23 law professors filed a motion to submit an amici curiae brief.

Cameron Pollack / Sun Senior Photographer

23 law professors filed a motion to submit an amici curiae brief.

April 8, 2018

23 Law Professors Express Support For Student Suing the University Over Title IX Investigation

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Twenty-three Cornell Law School professors filed a motion to submit an amici curiae brief in the appeals case of John Doe v. Cornell University on March 25.

In the motion, the professors said the University failed to guarantee the accused student his right to have his questions asked to his accuser and expressed their concern about the way Cornell carried out its procedural protections under Title IX policies.

In 2016, a student, referred to in court documents as Sally Roe, filed a sexual assault complaint against another student, referred to as John Doe. In May 2017, Doe was found responsible by the University and was suspended for two years, The Sun previously reported. Doe subsequently filed an appeal to the Third Department of the Appellate Division of the New York Supreme Court.

According to the brief, one of the main issues under appeal is the ability of an accused student to have his questions asked to his accuser by a disciplinary hearing panel.

Cornell’s Title IX procedures, as written on its website, state that the accused individual and the accuser “will participate remotely, except when they testify,” and that, “throughout the hearing, the parties with their advisor(s) and support person, if applicable, will be in separate rooms.”

The policies also state that accused students can submit their questions for their accusers to a hearing panel, who will then determine which of these questions will be asked depending on whether the questions are “relevant” and “not prohibited.”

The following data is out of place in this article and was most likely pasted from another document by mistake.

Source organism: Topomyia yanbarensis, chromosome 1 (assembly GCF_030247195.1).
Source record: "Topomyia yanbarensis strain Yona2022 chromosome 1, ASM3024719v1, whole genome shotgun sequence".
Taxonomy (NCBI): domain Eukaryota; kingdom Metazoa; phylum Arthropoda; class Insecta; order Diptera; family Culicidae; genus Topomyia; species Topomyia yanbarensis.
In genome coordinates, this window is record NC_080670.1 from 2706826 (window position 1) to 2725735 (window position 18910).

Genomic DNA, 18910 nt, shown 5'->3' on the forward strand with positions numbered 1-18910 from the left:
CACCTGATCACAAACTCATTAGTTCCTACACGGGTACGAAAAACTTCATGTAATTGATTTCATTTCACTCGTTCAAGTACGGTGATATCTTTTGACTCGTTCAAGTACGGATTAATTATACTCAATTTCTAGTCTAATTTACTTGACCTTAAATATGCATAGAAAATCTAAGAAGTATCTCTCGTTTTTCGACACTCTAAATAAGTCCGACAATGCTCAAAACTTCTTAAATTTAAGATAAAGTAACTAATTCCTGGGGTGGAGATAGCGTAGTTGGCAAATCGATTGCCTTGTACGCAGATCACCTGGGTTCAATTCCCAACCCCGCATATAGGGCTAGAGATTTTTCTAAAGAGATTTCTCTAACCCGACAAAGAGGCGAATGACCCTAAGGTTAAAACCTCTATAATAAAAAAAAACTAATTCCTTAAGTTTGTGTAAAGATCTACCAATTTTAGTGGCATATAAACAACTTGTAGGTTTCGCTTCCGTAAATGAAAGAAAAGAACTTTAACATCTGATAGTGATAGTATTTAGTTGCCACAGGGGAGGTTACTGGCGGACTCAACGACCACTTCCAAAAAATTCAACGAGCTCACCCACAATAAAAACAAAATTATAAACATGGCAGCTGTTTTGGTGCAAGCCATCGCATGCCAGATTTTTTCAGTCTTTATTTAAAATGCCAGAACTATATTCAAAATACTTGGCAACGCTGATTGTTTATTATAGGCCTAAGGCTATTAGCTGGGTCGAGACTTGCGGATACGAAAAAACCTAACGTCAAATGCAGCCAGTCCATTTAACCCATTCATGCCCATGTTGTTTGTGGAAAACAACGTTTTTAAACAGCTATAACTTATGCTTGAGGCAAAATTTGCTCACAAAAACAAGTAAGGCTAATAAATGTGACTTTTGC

According to the brief, the hearing panel did not ask Roe any of Doe’s questions when she testified in April 2017, saying that it “revised the form of argumentative questions” and “combined cumulative questions.”

In response to this action, the motion declared that “no process can be reliable or fair if a person accused of wrongdoing is unable to effectively challenge the accusations against him by testing his accuser’s credibility.”

The counsel for the professors, Prof. Sheri Lynn Johnson, law, declined to comment on the brief, but said in an email that the brief “speaks for itself.”

The document also noted that this amicus brief does not represent the perspective of the Cornell Law School or the University.

John Carberry, senior director of media relations for the University, said in an email to The Sun that “Cornell trusts that the appellate court will carefully read the Procedures … and determine whether the amici brief is of any assistance.”

“The trial court reviewed those Procedures and concluded that ‘the right of confrontation or cross-examination is not directed or guaranteed under the Procedures,’ and recognized the discretion of the Hearing Chair and Hearing Panel to determine what questions will be asked of witnesses from the subject matter suggested by the parties,” Carberry went on to write.

An amicus brief refers to the briefs submitted to the court by an individual or group of individuals who is not a party of the legal action, but has “strong interest in the matter,” according to Wex, Cornell Law School’s legal dictionary. These briefs — with the intent to influence the court’s decision — are often cited by the majority or concurring opinions of the court.

The case will be heard on April 23 in Albany, New York.